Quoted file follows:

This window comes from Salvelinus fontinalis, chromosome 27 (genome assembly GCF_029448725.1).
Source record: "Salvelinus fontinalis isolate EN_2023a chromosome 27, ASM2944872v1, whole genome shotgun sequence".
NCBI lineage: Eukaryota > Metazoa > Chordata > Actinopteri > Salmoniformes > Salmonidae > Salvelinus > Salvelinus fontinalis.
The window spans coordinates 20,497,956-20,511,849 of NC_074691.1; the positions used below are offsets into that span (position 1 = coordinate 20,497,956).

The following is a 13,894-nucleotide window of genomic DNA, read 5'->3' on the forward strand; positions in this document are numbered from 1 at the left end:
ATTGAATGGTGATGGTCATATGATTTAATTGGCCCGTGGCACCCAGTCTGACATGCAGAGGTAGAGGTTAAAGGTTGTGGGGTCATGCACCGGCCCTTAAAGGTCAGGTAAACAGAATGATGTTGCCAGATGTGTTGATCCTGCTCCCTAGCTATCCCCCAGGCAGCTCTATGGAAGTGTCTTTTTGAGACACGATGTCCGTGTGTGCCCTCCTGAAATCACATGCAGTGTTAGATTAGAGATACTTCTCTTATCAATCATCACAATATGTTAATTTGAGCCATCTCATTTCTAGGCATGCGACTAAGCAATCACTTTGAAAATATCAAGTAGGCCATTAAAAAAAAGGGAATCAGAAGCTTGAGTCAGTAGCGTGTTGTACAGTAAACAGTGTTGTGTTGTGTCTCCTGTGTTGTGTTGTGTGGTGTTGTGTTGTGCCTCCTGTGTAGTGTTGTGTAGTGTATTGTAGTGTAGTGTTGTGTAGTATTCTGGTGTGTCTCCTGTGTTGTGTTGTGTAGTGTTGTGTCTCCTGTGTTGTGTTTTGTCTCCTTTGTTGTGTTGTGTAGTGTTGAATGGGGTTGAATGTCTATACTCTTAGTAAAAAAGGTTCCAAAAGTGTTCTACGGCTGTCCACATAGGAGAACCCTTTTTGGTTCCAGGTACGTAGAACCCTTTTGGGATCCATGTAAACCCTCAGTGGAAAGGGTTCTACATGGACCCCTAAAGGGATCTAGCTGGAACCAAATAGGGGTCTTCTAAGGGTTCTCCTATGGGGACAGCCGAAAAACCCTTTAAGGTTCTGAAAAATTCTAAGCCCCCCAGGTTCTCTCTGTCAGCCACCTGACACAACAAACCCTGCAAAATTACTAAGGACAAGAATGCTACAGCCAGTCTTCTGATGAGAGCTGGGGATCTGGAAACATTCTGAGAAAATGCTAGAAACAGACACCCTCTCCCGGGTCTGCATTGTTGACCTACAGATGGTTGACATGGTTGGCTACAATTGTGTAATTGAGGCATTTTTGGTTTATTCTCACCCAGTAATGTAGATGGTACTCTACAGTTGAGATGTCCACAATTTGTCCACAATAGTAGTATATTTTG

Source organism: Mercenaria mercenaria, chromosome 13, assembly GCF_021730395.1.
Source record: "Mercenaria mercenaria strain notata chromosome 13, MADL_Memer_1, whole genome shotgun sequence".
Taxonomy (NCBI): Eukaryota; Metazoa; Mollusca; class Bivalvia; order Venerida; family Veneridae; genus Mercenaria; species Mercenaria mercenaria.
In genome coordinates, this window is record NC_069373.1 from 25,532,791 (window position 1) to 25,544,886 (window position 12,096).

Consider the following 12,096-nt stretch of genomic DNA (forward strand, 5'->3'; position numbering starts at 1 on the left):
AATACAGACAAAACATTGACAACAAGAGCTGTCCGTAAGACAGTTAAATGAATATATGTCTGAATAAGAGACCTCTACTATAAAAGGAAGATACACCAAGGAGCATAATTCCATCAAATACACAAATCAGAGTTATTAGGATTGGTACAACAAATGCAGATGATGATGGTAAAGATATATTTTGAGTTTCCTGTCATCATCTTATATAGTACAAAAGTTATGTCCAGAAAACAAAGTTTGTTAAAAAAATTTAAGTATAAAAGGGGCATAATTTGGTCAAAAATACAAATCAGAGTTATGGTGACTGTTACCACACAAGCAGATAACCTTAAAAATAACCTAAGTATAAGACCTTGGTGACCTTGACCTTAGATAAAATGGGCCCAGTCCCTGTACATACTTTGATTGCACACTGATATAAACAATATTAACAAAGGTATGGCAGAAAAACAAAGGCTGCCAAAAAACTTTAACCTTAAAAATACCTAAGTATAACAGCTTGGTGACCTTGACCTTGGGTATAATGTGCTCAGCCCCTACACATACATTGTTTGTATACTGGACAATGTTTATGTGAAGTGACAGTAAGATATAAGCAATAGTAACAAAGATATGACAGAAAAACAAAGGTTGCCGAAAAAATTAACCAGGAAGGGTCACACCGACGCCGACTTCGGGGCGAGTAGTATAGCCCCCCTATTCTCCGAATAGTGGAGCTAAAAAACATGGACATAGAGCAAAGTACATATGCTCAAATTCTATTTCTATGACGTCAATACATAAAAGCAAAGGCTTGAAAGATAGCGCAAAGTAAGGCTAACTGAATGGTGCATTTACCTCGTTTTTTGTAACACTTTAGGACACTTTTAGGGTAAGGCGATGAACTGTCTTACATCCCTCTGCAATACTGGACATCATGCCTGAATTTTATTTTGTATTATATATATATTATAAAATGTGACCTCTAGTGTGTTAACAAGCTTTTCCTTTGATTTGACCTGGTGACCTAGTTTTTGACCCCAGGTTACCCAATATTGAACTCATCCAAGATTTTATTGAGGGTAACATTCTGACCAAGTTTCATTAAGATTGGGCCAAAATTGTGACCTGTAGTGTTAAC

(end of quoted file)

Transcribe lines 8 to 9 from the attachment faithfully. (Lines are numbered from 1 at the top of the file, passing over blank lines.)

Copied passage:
Source record: "Mercenaria mercenaria strain notata chromosome 13, MADL_Memer_1, whole genome shotgun sequence".
Taxonomy (NCBI): Eukaryota; Metazoa; Mollusca; class Bivalvia; order Venerida; family Veneridae; genus Mercenaria; species Mercenaria mercenaria.